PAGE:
When comparing New York Giants QB Eli Manning to Philip Rivers, both Chris Simms and London Fletcher had idiotic things to say.
New York Giants quarterback Eli Manning, the man who ranks ninth all-time in passing yards with 46,428, can’t seem to avoid criticism. It happens no matter what the accomplishments say on the back of his player card.
The two latest members of the media who couldn’t help but trash the younger Manning are equipped with the names Chris Simms and London Fletcher.
Eli couldn’t even avoid criticism while on a BYE. Last Sunday, on CBSSN’s “That Other Pregame Show,” harsh words came from ex-NFLers Simms and Fletcher, as pointed out by Bob Raissman in his column last week, via the New York Daily News.
The hypothetical situation thrown at the so-called “experts” revolved around the flip-flopping of Manning and Philip Rivers. Each was asked, “What would happen if the Rivers-Manning trade never went down?”
Fletcher said Rivers would have won “three, maybe four Super Bowls” if he stayed with New York. “Eli Manning, I don’t think he’s still in the league right now (if he played for San Diego) because I don’t think he would have played as well as Rivers has played in San Diego,” Fletcher said.
Simms’s words were even harsher towards two-time Super Bowl champion:
“Eli is toward the bottom of football as far as quarterback play right now,” Simms said. “He does get a free pass at times because of the Super Bowl thing, which I’m so sick of, ‘Oh, he’s got two Super Bowls,’ so now he can hang around and be average for six more years.”
So, let me get this straight. A guy in London Fletcher, who toiled around with the Washington Redskins in Eli’s division said this. A guy whose team lost 10-of-14 games against Eli’s Giants during the span of 2007-2013 (when Fletcher was in D.C.), had the gall to drop this bomb on live TV.
It’s simply astounding.
Even worse, Chris Simms, the child of Giants great Phil Simms, the “other” recent aged great QB in Giants history, had the nerve to call Manning “average?” This came from a kid whose NFL career consisted of a TD-INT ratio of 18-12.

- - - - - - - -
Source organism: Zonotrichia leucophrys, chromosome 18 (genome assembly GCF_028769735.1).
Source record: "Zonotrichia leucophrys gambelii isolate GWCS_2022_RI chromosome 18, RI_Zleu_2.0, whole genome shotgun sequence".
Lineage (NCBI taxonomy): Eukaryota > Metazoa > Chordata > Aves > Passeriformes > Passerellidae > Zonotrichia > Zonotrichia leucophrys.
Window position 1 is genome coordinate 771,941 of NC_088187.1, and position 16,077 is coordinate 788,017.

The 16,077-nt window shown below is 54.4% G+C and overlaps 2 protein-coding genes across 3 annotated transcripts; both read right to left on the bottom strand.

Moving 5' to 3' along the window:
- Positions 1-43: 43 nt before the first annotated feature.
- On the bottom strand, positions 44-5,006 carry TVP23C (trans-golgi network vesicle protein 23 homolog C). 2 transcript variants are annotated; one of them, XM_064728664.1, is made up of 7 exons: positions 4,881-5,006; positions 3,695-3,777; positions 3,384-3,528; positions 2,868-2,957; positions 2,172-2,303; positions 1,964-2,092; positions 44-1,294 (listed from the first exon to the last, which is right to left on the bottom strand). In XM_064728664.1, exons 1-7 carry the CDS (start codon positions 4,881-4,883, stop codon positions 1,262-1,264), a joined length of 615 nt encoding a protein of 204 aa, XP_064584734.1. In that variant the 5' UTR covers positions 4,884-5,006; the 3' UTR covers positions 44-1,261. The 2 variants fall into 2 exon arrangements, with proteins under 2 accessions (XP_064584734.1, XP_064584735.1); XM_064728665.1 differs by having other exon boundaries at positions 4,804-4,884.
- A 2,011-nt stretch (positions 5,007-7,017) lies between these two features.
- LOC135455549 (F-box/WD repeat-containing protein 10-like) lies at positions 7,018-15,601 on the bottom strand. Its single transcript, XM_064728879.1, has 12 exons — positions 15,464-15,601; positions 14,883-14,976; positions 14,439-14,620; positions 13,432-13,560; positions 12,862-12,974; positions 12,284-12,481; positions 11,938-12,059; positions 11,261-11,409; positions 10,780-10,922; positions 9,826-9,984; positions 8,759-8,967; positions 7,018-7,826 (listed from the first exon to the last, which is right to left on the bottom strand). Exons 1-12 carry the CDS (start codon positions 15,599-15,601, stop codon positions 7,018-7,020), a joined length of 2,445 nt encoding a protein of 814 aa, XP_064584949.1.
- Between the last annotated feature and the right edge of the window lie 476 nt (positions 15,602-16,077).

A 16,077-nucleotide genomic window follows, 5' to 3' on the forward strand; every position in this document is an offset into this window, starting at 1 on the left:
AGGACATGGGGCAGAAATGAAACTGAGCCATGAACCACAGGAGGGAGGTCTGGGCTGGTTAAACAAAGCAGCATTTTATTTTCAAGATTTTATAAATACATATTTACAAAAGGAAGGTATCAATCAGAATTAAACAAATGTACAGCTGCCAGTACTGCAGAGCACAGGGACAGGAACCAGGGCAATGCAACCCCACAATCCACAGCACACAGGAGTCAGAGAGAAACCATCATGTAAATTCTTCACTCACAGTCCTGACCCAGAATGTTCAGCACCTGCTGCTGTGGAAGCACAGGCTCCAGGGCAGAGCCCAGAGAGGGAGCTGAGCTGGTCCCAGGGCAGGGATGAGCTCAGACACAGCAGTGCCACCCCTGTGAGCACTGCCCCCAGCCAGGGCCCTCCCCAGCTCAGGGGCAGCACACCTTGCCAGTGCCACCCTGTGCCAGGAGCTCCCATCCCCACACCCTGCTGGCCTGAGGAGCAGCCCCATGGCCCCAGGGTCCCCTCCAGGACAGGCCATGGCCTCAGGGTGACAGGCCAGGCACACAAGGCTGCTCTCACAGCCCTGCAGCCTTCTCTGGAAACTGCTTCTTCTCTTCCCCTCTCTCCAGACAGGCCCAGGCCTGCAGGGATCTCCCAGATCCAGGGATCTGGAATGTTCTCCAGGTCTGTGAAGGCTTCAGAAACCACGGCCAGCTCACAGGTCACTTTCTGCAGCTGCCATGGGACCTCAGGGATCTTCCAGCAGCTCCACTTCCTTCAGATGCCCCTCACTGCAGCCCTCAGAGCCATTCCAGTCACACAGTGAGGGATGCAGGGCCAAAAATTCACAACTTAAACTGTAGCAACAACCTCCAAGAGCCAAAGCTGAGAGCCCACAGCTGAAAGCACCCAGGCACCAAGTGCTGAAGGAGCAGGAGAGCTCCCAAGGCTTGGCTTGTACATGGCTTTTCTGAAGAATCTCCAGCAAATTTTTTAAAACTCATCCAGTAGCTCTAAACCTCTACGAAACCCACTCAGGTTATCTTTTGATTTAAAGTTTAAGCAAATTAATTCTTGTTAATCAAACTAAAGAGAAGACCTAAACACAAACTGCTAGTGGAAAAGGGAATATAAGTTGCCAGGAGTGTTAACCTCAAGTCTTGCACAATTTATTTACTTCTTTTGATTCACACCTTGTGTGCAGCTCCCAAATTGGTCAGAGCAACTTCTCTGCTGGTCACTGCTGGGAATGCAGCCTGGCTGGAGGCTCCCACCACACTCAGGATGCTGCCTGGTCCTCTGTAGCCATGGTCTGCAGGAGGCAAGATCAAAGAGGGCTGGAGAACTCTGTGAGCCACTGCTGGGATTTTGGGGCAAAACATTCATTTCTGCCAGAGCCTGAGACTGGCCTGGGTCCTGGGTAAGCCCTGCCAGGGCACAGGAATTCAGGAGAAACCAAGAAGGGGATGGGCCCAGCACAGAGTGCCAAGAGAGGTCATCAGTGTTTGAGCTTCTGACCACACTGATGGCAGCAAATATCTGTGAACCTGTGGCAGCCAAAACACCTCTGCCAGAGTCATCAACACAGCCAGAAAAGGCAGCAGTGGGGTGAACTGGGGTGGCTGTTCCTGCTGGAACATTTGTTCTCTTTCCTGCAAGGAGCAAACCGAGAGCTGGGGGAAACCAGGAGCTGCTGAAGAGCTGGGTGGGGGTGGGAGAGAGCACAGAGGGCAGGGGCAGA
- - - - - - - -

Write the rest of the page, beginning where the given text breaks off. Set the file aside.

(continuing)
Quite honestly, it doesn’t matter what Simms’s pro ball career looks like. It has no bearing on his critique. But the critique itself is outlandish and he should be embarrassed as a former quarterback to say such a thing.
Eli Manning has been a complete rock for the Giants franchise. He’s a guy who, once he took the reins several games into the 2004 season, has been every bit a franchise QB as we’ve laid eyes on in the NFL.
— Elite Sports NY (@EliteSportsNY) November 6, 2016
Basically, it boils down to this: A guy who’s put up a career record of 102-89, 46,428 yards, and 306 touchdowns to 209 interceptions is an average QB and can’t hold the shoes of Rivers. Oh yeah, he’s also put up an 8-3 career record in the playoffs with 17 touchdowns to eight interceptions while collecting two Super Bowl trophies.
But, yeah, these guys are the “experts.”
Manning deserves to be criticized for horrid play when it comes. The problem is, he hasn’t been horrid. Not by a long stretch. His Giants are 5-3, he’s ninth in the league in passing, and he’s done it all without any semblance of a running game.
All the guy’s done is win and show up every single day of his life. Literally, he’s never missed a game.
Please: Simms, Fletcher … get a clue.